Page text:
Friday, 22 July 2011

Anyone know the Russian for Ark?

 After several weeks of heat, humidity and sleepless nights, last night, the heavens opened up, over Odessa. I am not talking just the Christian heavens, this downpour was far more than biblical, the Jewish, Islamic, Hindu and Buddhist faiths all came along for moral support.

Shevchenka Avenue, the street where we live, had recently been taking on the appearance of a city bound Atacama, yet in the space of less than ten minutes it turned into the raging torrents of the Amazon headwaters. Being a man of leisure these days, I can more or less choose when I want to go out, except of course today, there was no choice, the customs broker we were using, called us 5 minutes before the downpour and asked us to meet her at the UPS office in town in 30 minutes.

So fully unprepared for the torrent, Tania and I waded into Shevchenka Avenue. Tanias initial idea had been to take the bus, which duly arrived after about 5 minutes. The bus idea was quickly abolished as we realized we needed a canoe to get from the curb to the point where the bus had stopped; and so we decided to walk down the street to find a point where the road and curb were not separated by a small lake.

The next obstacle was deceiving. A side road needed crossing and at first glance the waters gushing down it into Shevchenka Avenue were about an inch deep. Two girls standing on the side were not convinced, but with all the bravado of an Amazon explorer, I grabbed Tanias hand and stepped onto the road and right up to my ankles. My trainers, which had seen betters days, a long time ago had large holes in them and filled quicker than the Titanic. The water seemed just as frigid. The two girls, convinced by my bravado received a similar fate, although being young Ukrainians; it was only the front of their feet that got wet courtesy of 6-inch stilettos.

Eventually we found some dry land and proceeded to find a car to take us to town. By now, Odessas transport infrastructure had virtually collapsed, the sudden deluge of rain had turn the roads into the tarmac equivalent of pulped banana skins and the combination of wealthy locals in 4X4s going to fast and the less wealthy in Ladas with banana skins for brake pads had led to absolute carnage. There were accidents everywhere and any semblance of traffic flow had disappeared entirely.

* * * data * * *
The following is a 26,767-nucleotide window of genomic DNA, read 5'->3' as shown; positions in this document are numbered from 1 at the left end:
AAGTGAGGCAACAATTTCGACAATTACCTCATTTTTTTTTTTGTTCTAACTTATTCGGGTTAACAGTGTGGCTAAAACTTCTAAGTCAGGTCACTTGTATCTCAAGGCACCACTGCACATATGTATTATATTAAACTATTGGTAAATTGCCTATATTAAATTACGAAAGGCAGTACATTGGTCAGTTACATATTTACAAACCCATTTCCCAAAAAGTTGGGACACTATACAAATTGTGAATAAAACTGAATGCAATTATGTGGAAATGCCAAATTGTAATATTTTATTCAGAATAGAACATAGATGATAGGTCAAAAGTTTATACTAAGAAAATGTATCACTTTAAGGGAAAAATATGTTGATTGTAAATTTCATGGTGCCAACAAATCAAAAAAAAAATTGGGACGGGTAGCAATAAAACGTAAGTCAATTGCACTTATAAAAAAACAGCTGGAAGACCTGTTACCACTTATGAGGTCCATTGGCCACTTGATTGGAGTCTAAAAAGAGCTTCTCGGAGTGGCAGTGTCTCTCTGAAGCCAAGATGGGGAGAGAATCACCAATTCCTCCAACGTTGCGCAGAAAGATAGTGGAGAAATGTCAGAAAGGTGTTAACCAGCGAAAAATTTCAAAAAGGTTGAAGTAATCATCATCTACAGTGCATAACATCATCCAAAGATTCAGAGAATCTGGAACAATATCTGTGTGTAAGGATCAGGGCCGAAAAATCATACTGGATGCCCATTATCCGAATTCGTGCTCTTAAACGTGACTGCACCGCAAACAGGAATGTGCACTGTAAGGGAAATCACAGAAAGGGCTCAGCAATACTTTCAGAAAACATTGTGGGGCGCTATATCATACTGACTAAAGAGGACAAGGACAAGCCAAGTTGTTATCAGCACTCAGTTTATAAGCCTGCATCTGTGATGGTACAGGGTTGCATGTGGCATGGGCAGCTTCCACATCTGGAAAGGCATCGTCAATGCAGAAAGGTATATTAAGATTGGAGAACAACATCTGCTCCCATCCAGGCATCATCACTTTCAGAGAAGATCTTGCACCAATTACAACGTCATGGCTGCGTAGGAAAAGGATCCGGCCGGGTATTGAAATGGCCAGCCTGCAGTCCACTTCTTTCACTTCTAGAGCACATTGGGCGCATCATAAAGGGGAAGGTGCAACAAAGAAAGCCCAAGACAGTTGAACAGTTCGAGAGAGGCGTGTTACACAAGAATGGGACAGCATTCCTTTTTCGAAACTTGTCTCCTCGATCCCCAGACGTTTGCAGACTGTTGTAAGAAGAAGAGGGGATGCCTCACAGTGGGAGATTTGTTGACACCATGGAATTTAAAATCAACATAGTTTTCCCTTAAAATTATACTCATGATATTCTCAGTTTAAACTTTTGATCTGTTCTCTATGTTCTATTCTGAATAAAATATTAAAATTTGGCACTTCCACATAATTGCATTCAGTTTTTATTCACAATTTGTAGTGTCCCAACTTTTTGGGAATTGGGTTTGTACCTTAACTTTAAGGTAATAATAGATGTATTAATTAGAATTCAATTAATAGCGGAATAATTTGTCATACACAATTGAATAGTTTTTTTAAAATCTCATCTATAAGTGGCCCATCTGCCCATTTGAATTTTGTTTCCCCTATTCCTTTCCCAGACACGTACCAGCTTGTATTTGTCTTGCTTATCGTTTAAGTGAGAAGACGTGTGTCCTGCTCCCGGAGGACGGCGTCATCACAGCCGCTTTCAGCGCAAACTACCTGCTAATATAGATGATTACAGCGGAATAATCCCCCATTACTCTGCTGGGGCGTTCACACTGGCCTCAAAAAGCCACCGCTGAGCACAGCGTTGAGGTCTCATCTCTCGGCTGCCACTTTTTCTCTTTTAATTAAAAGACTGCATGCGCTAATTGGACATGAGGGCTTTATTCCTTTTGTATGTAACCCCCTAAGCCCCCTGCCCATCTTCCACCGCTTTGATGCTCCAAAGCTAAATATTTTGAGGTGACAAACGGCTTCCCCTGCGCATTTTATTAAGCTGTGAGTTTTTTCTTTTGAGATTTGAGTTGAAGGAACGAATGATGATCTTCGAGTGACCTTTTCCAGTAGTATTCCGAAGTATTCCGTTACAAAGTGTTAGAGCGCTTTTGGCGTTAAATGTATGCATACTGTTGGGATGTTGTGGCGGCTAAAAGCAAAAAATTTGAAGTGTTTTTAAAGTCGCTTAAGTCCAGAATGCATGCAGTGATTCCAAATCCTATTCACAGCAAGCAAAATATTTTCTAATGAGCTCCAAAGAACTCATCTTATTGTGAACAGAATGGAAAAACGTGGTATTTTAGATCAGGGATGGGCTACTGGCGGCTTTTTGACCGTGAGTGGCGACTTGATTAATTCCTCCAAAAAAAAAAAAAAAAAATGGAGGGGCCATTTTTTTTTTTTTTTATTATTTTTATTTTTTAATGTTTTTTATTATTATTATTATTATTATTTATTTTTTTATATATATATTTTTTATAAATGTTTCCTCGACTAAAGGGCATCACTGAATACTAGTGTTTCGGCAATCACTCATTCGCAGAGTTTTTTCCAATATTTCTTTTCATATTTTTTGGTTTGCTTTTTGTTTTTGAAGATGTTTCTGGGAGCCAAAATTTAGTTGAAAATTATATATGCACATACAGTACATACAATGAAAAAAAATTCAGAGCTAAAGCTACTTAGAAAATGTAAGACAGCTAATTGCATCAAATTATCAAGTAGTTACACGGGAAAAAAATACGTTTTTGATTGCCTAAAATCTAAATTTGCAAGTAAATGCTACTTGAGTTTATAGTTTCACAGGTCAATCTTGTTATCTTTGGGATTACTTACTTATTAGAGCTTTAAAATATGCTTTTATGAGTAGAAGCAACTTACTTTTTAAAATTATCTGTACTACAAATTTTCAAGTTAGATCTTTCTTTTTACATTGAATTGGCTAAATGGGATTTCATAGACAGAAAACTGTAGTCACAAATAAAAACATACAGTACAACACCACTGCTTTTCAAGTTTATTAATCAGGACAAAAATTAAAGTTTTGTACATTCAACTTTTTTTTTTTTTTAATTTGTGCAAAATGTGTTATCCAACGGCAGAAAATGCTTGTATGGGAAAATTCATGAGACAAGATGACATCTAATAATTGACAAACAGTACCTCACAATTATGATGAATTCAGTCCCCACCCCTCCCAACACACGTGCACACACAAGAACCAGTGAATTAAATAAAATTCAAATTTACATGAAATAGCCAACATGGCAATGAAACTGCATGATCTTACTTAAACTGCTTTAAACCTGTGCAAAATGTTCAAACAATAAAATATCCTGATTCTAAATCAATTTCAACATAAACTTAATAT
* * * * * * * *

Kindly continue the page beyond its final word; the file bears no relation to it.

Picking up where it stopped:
Eventually we got to UPS, I picked up my Mac computer and we called for a taxi to take us home. Now anyone that has tried to get a taxi in London when one spot of rain falls serenely out of the sky, will have sympathy for our predicament and our requirement for a large car (Mac Pro computers are not small) restricted us even more. After several calls we found a company who said they would be there in ten minutes.

We waited, ten minutes came and went, lightning was now flying over our heads and thunder rumbling so long you wondered if God had stuck it in loop mode. Rain was beating not so gently on our heads and my trainers were still leaking the water from Shevchenka Avenue.

Twenty minutes and Tania walked to the main road and started to flag down passing cars. Thirty minutes and she had persuaded some poor sod on his way home to divert round the corner and pick up a drenched Englishman with two large boxes and aquatic trainers. As we pulled away, I snook a glance in the rear view mirror to see a large car pull up outside the UPS office. On the top it said taxi. Tradition dictates that I suggest the rest of the journey back was uneventful but it wasn’t. Amongst the increasing destruction was a three-way pile up on a busy corner, involving two cars and a trolley bus completely blocking the southbound direction. One enterprising bus driver had driven his entire vehicle and passengers onto the pavement to get past the accident. Pedestrians scattered everywhere and the looks on the passengers faces as the bus dropped off an usually high curbside suggest that Ukrainian bikes sales may be on the increase in the near future.